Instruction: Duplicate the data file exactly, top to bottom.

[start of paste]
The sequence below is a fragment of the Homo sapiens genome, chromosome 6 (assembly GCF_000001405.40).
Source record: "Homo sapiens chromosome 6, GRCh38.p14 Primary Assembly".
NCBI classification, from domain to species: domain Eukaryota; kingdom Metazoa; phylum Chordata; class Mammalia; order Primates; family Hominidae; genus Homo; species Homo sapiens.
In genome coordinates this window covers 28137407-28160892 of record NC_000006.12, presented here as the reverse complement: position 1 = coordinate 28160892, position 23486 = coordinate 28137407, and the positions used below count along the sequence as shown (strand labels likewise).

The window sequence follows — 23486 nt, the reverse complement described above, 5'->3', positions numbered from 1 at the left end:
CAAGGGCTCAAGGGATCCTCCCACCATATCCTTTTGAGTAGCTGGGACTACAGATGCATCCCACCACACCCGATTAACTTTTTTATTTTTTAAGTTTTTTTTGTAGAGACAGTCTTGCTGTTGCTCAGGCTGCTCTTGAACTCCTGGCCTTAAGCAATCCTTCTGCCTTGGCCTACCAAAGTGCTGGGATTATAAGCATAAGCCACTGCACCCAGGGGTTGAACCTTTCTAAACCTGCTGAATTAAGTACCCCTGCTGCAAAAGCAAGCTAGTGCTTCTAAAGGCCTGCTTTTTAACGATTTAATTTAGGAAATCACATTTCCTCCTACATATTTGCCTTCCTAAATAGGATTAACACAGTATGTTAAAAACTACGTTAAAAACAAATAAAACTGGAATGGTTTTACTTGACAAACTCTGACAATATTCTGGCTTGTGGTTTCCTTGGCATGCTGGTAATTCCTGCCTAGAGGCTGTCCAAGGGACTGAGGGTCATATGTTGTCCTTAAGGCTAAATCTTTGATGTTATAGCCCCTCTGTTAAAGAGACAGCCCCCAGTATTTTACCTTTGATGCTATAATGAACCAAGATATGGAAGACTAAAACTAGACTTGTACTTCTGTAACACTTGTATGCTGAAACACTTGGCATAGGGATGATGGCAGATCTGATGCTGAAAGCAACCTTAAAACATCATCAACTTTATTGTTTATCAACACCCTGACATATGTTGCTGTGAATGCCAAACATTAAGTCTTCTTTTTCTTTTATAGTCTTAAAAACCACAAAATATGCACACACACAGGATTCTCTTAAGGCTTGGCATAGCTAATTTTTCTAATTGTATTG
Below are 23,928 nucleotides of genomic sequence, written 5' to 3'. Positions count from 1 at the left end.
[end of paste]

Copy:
The sequence below is a fragment of the Homo sapiens genome, chromosome 6 (assembly GCF_000001405.40).
Source record: "Homo sapiens chromosome 6, GRCh38.p14 Primary Assembly".
NCBI classification, from domain to species: domain Eukaryota; kingdom Metazoa; phylum Chordata; class Mammalia; order Primates; family Hominidae; genus Homo; species Homo sapiens.
In genome coordinates this window covers 28137407-28160892 of record NC_000006.12, presented here as the reverse complement: position 1 = coordinate 28160892, position 23486 = coordinate 28137407, and the positions used below count along the sequence as shown (strand labels likewise).

The window sequence follows — 23486 nt, the reverse complement described above, 5'->3', positions numbered from 1 at the left end:
CAAGGGCTCAAGGGATCCTCCCACCATATCCTTTTGAGTAGCTGGGACTACAGATGCATCCCACCACACCCGATTAACTTTTTTATTTTTTAAGTTTTTTTTGTAGAGACAGTCTTGCTGTTGCTCAGGCTGCTCTTGAACTCCTGGCCTTAAGCAATCCTTCTGCCTTGGCCTACCAAAGTGCTGGGATTATAAGCATAAGCCACTGCACCCAGGGGTTGAACCTTTCTAAACCTGCTGAATTAAGTACCCCTGCTGCAAAAGCAAGCTAGTGCTTCTAAAGGCCTGCTTTTTAACGATTTAATTTAGGAAATCACATTTCCTCCTACATATTTGCCTTCCTAAATAGGATTAACACAGTATGTTAAAAACTACGTTAAAAACAAATAAAACTGGAATGGTTTTACTTGACAAACTCTGACAATATTCTGGCTTGTGGTTTCCTTGGCATGCTGGTAATTCCTGCCTAGAGGCTGTCCAAGGGACTGAGGGTCATATGTTGTCCTTAAGGCTAAATCTTTGATGTTATAGCCCCTCTGTTAAAGAGACAGCCCCCAGTATTTTACCTTTGATGCTATAATGAACCAAGATATGGAAGACTAAAACTAGACTTGTACTTCTGTAACACTTGTATGCTGAAACACTTGGCATAGGGATGATGGCAGATCTGATGCTGAAAGCAACCTTAAAACATCATCAACTTTATTGTTTATCAACACCCTGACATATGTTGCTGTGAATGCCAAACATTAAGTCTTCTTTTTCTTTTATAGTCTTAAAAACCACAAAATATGCACACACACAGGATTCTCTTAAGGCTTGGCATAGCTAATTTTTCTAATTGTATTG
Below are 23,928 nucleotides of genomic sequence, written 5' to 3'. Positions count from 1 at the left end.